What Ant-Man Gets Right About the MCU
A dozen movies in, and Marvel Studios is running smoother than ever. And though some were expecting Ant-Man to be their first bomb after the last minute departure of Edgar Wright and the embarrassingly public scramble to find a replacement director, instead it’s a perfectly enjoyable superhero blockbuster from the people who most consistently get it right.
By no means does it break the mold: An ultra-charismatic white guy becomes a hero with the help of a somewhat sidelined love interest and fights a similarly-powered evildoer with vague plans to rule the world. But there’s a lot of room to innovate even within that template, and Ant-Man finds it through some clever set-pieces, great humor, and a scene-stealing cast including Michaels Peña and Douglas.
And there’s another small but meaningful way in which it does distinguish itself from every entry the studio has put out so far, in that never before has the cohesion of the Marvel Cinematic Universe been used to enhance a standalone character’s story in such natural, fun ways.
Ant-Man starts in the past, using a couple of key cameos to seamlessly weave Hank Pym into the MCU’s history as an interesting and worthwhile player, but never as someone so important that it doesn’t make sense we haven’t heard of him before now. It brings his story into the present and sees him pass on his mantle to Rudd’s Scott Lang in a fast-paced, breezy heist that always feels like it belongs in a larger world without that larger world ever taking away from what we’re watching.
Make no mistake, there’s a pretty huge Avengers cameo in this movie; one of Ant-Man’s best scenes is more or less the cinematic equivalent of a quick crossover issue, a commonplace idea in comics that we’ve never really seen utilized so well on film, but here it works wonders. Now that The Avengers and Age of Ultron have done the heavy lifting and proved that the MCU can give us the big, epic, world-saving team-ups, Ant-Man does the equally important job of showing us that smaller, sillier encounters between these characters can be just as gratifying in their own way.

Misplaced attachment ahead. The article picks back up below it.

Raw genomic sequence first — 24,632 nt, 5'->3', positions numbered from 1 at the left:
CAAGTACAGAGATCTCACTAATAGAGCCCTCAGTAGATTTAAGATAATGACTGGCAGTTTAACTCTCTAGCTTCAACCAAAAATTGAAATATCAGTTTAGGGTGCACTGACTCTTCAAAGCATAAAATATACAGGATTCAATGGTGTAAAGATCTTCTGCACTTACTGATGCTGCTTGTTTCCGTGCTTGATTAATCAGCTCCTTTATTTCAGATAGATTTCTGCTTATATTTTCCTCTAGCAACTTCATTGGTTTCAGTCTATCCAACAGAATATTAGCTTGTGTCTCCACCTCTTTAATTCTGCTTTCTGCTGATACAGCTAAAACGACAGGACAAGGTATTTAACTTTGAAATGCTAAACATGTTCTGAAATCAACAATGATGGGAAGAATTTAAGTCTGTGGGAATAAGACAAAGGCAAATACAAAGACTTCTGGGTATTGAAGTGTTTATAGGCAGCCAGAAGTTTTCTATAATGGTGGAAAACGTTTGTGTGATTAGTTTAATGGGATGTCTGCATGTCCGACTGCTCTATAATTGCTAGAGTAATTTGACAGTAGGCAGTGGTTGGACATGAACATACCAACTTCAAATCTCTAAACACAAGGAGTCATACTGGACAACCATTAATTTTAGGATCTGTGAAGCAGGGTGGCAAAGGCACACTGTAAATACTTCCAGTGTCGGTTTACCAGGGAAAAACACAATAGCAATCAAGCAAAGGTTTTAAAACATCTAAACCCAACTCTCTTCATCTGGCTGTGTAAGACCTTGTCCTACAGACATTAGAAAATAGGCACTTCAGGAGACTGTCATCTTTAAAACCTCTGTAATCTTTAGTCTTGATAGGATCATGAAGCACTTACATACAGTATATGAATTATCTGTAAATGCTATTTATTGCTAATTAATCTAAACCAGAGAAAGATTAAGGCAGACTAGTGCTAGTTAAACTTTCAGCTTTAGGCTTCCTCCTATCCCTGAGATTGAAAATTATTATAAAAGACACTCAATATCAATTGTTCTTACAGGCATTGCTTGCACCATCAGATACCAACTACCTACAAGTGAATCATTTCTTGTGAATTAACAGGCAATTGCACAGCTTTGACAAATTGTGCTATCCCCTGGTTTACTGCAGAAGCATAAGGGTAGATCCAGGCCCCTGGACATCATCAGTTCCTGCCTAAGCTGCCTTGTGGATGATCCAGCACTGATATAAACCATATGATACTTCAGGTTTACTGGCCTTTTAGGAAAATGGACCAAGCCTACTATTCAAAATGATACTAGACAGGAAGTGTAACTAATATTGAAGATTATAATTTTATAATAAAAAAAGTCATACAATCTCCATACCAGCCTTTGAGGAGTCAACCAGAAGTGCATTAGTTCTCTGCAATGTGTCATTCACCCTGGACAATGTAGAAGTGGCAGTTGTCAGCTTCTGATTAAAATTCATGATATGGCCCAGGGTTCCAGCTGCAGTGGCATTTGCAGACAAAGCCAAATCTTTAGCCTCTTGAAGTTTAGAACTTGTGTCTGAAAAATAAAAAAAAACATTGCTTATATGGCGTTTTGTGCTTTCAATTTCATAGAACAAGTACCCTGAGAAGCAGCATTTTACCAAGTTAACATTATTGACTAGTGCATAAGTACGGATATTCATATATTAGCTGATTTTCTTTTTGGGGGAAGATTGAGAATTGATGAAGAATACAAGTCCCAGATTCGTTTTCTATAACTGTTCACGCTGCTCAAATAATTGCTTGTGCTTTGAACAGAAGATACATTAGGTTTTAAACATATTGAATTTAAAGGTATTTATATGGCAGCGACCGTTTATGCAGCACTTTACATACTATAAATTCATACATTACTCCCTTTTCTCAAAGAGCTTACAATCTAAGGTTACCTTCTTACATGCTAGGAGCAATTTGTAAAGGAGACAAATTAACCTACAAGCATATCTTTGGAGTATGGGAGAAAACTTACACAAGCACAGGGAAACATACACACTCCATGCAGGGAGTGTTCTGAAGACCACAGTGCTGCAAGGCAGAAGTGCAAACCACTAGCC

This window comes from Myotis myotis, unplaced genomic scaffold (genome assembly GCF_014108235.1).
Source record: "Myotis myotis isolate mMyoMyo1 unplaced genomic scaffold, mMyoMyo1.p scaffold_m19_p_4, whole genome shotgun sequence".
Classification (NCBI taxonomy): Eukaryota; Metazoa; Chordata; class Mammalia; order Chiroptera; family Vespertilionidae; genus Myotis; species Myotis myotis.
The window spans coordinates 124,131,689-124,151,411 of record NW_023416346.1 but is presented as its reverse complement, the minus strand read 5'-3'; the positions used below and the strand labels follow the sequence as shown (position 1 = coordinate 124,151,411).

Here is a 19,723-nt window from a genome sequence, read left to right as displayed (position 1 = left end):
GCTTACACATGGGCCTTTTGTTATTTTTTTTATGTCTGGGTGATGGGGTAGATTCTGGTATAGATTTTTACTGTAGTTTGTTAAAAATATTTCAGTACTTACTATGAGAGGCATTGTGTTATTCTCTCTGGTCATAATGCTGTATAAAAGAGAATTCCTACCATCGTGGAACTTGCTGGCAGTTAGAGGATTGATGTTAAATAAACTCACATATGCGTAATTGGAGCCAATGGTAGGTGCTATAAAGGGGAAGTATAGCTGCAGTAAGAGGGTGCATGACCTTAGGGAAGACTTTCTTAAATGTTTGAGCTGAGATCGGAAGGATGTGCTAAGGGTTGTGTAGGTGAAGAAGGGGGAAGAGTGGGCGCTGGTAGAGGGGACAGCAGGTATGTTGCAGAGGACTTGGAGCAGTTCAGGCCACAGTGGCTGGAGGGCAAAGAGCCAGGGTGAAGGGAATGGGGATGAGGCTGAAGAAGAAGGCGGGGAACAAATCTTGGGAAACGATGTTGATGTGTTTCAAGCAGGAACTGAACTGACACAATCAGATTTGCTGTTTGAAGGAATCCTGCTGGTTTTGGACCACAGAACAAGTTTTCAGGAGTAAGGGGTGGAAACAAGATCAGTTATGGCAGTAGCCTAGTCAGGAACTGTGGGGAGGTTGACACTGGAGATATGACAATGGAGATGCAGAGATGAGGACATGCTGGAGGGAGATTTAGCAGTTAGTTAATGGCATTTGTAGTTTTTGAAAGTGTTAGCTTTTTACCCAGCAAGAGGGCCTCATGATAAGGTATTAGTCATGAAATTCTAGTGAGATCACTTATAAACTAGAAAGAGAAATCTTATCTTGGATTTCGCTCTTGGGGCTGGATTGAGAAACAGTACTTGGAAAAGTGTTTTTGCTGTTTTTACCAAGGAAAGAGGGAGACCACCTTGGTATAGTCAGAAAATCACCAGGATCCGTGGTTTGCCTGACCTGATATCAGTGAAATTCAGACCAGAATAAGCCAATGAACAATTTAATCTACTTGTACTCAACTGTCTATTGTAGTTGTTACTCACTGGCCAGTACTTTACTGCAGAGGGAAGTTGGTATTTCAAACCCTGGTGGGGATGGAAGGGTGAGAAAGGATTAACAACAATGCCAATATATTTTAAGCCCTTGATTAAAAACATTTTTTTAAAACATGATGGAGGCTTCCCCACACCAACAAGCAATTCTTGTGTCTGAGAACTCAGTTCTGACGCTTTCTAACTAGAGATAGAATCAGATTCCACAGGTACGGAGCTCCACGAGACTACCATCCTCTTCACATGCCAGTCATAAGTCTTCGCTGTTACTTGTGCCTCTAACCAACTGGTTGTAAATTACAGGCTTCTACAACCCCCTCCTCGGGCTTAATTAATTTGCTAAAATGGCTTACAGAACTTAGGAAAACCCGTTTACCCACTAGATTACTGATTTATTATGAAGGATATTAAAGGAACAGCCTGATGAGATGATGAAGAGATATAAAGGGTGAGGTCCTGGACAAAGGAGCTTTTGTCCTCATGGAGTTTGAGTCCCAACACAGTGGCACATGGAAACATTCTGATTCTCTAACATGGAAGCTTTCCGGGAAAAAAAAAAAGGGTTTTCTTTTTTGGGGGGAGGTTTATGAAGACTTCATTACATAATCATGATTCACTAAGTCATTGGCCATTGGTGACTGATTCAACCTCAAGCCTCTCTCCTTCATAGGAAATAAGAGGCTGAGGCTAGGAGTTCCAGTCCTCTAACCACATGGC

They make it feel like this is a living, breathing world, a real and unified place that hums along whether we’re paying attention or not, and it’s that attitude towards worldbuilding—committed without ever feeling slavish—that allows the MCU as a whole to thrive. It even goes so far as to have Hank Pym give a great reason why he can’t just call in the Avengers to solve his problems, something Iron Man 3, Thor: The Dark World, and Captain America: The Winter Soldier all failed to explain. It’s a small, easily excusable omission, but the fact that Ant-Man saw fit to put it in there really helps sell the whole enterprise.
Ant-Man is by no means the best movie Marvel Studios has put out. It’d probably be hard to make a case that it’s even in the top five. But it’s notable if only for the way it so joyously embraces the idea of its shared universe.
This is not the way all movies should be, and the MCU will always get a lot of flak for inspiring a legion of lesser imitators. But when it’s done right, it’s something to behold, a fountain of small storytelling pleasures that add big value when used correctly.
No surprise it took Marvel’s tiniest hero to pay proper heed to the little stuff.